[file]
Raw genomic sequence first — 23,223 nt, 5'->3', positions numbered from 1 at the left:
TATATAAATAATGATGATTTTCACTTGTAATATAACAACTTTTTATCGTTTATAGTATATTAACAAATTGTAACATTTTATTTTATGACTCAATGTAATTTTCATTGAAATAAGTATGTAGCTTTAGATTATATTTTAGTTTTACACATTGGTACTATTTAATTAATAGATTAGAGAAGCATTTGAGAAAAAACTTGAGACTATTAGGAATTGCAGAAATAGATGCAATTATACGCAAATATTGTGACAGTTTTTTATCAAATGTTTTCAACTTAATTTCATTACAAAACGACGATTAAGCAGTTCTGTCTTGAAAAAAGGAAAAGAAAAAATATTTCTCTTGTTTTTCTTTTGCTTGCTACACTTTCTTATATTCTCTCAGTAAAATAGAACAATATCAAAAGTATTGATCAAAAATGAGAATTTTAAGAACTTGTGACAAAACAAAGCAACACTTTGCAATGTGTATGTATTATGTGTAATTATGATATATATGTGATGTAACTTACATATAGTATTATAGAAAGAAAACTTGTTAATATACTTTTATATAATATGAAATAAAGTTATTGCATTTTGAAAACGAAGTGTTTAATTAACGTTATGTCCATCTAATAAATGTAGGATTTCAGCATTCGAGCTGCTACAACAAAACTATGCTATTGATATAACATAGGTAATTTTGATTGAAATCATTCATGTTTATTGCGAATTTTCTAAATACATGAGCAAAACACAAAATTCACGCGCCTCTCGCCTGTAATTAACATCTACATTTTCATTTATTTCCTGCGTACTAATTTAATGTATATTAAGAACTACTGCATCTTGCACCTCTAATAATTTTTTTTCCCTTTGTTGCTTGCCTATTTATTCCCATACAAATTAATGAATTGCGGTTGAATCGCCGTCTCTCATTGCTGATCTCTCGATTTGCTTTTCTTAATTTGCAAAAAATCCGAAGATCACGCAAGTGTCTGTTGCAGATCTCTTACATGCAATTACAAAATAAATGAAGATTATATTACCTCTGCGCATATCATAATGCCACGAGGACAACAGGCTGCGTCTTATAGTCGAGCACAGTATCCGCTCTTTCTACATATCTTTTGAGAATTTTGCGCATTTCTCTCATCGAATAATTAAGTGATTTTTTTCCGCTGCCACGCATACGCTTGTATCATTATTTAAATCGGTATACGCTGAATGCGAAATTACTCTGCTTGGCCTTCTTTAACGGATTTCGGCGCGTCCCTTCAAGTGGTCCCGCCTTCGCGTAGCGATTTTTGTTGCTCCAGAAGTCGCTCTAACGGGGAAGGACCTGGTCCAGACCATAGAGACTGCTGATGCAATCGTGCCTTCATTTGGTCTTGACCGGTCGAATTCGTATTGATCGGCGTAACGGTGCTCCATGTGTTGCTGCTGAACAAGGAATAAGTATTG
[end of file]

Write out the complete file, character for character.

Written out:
Raw genomic sequence first — 23,223 nt, 5'->3', positions numbered from 1 at the left:
TATATAAATAATGATGATTTTCACTTGTAATATAACAACTTTTTATCGTTTATAGTATATTAACAAATTGTAACATTTTATTTTATGACTCAATGTAATTTTCATTGAAATAAGTATGTAGCTTTAGATTATATTTTAGTTTTACACATTGGTACTATTTAATTAATAGATTAGAGAAGCATTTGAGAAAAAACTTGAGACTATTAGGAATTGCAGAAATAGATGCAATTATACGCAAATATTGTGACAGTTTTTTATCAAATGTTTTCAACTTAATTTCATTACAAAACGACGATTAAGCAGTTCTGTCTTGAAAAAAGGAAAAGAAAAAATATTTCTCTTGTTTTTCTTTTGCTTGCTACACTTTCTTATATTCTCTCAGTAAAATAGAACAATATCAAAAGTATTGATCAAAAATGAGAATTTTAAGAACTTGTGACAAAACAAAGCAACACTTTGCAATGTGTATGTATTATGTGTAATTATGATATATATGTGATGTAACTTACATATAGTATTATAGAAAGAAAACTTGTTAATATACTTTTATATAATATGAAATAAAGTTATTGCATTTTGAAAACGAAGTGTTTAATTAACGTTATGTCCATCTAATAAATGTAGGATTTCAGCATTCGAGCTGCTACAACAAAACTATGCTATTGATATAACATAGGTAATTTTGATTGAAATCATTCATGTTTATTGCGAATTTTCTAAATACATGAGCAAAACACAAAATTCACGCGCCTCTCGCCTGTAATTAACATCTACATTTTCATTTATTTCCTGCGTACTAATTTAATGTATATTAAGAACTACTGCATCTTGCACCTCTAATAATTTTTTTTCCCTTTGTTGCTTGCCTATTTATTCCCATACAAATTAATGAATTGCGGTTGAATCGCCGTCTCTCATTGCTGATCTCTCGATTTGCTTTTCTTAATTTGCAAAAAATCCGAAGATCACGCAAGTGTCTGTTGCAGATCTCTTACATGCAATTACAAAATAAATGAAGATTATATTACCTCTGCGCATATCATAATGCCACGAGGACAACAGGCTGCGTCTTATAGTCGAGCACAGTATCCGCTCTTTCTACATATCTTTTGAGAATTTTGCGCATTTCTCTCATCGAATAATTAAGTGATTTTTTTCCGCTGCCACGCATACGCTTGTATCATTATTTAAATCGGTATACGCTGAATGCGAAATTACTCTGCTTGGCCTTCTTTAACGGATTTCGGCGCGTCCCTTCAAGTGGTCCCGCCTTCGCGTAGCGATTTTTGTTGCTCCAGAAGTCGCTCTAACGGGGAAGGACCTGGTCCAGACCATAGAGACTGCTGATGCAATCGTGCCTTCATTTGGTCTTGACCGGTCGAATTCGTATTGATCGGCGTAACGGTGCTCCATGTGTTGCTGCTGAACAAGGAATAAGTATTG